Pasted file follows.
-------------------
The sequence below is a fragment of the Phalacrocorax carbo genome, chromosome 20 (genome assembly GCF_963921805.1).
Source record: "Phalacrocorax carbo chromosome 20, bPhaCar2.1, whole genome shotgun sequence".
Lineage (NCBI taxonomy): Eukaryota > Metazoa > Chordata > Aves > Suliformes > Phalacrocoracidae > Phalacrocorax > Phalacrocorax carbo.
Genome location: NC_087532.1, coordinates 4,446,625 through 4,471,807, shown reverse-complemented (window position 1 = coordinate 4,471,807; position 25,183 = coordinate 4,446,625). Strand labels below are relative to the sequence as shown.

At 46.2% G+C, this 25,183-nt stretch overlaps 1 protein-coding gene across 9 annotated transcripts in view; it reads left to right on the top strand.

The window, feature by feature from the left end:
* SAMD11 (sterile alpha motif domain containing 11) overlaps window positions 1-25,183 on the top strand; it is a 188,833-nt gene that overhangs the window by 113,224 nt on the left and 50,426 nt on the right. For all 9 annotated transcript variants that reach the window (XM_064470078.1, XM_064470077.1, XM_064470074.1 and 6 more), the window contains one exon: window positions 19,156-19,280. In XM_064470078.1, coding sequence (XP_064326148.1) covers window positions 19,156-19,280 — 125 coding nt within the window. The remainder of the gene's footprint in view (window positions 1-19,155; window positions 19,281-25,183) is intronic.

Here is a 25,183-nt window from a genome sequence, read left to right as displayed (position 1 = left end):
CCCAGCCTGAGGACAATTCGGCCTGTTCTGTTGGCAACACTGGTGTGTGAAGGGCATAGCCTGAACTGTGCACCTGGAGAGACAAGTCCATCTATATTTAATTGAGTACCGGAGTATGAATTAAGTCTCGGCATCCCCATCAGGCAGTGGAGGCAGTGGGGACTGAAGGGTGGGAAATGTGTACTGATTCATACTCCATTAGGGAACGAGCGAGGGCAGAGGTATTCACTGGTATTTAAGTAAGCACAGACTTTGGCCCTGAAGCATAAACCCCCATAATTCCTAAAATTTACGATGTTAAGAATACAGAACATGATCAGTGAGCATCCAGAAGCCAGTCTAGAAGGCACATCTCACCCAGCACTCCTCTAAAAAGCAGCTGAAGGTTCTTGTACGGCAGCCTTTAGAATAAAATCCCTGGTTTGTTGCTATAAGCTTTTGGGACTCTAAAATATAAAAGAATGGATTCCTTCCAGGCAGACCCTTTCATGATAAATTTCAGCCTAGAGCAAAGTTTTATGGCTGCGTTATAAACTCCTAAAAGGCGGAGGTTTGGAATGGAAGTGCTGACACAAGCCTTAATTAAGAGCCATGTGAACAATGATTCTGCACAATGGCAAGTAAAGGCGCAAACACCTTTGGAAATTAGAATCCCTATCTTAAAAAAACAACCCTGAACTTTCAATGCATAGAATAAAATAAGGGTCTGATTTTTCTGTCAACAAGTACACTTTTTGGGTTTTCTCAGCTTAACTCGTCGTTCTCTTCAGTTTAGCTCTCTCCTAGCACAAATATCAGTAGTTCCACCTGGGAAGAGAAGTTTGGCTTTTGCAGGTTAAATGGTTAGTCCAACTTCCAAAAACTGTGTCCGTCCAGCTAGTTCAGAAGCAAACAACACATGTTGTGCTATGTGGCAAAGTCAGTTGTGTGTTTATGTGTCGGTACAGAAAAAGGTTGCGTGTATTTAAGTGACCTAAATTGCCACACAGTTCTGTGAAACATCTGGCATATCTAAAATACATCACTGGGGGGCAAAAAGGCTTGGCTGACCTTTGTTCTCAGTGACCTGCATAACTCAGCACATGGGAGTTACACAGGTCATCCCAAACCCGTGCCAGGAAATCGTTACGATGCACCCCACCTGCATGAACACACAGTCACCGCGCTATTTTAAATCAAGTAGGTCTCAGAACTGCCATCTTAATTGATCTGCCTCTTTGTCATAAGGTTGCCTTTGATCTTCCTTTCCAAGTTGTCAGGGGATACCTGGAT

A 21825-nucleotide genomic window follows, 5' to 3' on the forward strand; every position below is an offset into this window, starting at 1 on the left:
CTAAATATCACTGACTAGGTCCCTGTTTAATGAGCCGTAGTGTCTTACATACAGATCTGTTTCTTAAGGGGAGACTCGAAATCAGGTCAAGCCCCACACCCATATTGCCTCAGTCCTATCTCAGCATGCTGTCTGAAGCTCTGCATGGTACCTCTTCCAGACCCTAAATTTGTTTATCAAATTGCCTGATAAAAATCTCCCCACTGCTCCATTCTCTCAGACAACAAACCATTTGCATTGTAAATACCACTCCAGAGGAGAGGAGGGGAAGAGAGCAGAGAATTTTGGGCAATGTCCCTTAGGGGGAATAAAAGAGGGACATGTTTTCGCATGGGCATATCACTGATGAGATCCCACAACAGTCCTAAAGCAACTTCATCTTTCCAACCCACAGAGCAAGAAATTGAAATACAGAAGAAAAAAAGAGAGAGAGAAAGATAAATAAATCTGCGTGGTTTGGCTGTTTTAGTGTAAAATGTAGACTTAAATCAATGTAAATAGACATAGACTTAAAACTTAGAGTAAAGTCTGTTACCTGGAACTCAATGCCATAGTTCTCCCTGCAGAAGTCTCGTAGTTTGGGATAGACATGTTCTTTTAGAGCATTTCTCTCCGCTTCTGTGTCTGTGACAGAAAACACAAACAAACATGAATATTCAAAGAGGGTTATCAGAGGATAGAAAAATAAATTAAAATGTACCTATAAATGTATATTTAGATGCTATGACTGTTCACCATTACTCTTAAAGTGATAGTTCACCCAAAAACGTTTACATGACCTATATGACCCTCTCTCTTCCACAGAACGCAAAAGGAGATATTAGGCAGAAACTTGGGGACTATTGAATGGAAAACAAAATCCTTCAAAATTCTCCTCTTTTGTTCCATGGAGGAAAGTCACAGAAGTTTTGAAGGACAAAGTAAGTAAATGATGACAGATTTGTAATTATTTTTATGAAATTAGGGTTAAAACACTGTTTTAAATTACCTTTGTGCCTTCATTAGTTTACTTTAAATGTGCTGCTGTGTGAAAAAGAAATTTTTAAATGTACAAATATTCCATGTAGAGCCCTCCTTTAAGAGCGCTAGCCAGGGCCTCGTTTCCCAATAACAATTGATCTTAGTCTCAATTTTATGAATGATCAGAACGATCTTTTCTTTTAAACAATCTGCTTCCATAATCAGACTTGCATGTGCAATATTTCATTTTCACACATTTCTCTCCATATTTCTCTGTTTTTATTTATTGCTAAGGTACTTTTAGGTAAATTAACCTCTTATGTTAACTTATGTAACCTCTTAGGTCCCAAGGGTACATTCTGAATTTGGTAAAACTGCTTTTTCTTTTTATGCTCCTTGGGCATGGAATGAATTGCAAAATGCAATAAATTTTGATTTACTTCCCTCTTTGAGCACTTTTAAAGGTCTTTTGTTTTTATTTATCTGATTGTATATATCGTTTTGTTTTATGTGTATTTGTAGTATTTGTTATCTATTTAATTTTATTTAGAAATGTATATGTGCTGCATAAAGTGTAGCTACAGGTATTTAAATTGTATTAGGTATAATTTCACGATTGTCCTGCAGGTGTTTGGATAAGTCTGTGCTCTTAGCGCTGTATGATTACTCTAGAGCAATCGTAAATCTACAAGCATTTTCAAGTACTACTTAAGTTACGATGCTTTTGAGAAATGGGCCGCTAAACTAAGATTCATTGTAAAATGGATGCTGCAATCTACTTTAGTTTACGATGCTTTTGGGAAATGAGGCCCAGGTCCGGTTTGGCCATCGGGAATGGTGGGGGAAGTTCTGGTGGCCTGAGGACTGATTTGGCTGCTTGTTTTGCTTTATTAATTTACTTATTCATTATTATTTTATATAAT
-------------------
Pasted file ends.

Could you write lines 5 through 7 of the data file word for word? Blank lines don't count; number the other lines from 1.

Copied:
At 46.2% G+C, this 25,183-nt stretch overlaps 1 protein-coding gene across 9 annotated transcripts in view; it reads left to right on the top strand.

The window, feature by feature from the left end:
* SAMD11 (sterile alpha motif domain containing 11) overlaps window positions 1-25,183 on the top strand; it is a 188,833-nt gene that overhangs the window by 113,224 nt on the left and 50,426 nt on the right. For all 9 annotated transcript variants that reach the window (XM_064470078.1, XM_064470077.1, XM_064470074.1 and 6 more), the window contains one exon: window positions 19,156-19,280. In XM_064470078.1, coding sequence (XP_064326148.1) covers window positions 19,156-19,280 — 125 coding nt within the window. The remainder of the gene's footprint in view (window positions 1-19,155; window positions 19,281-25,183) is intronic.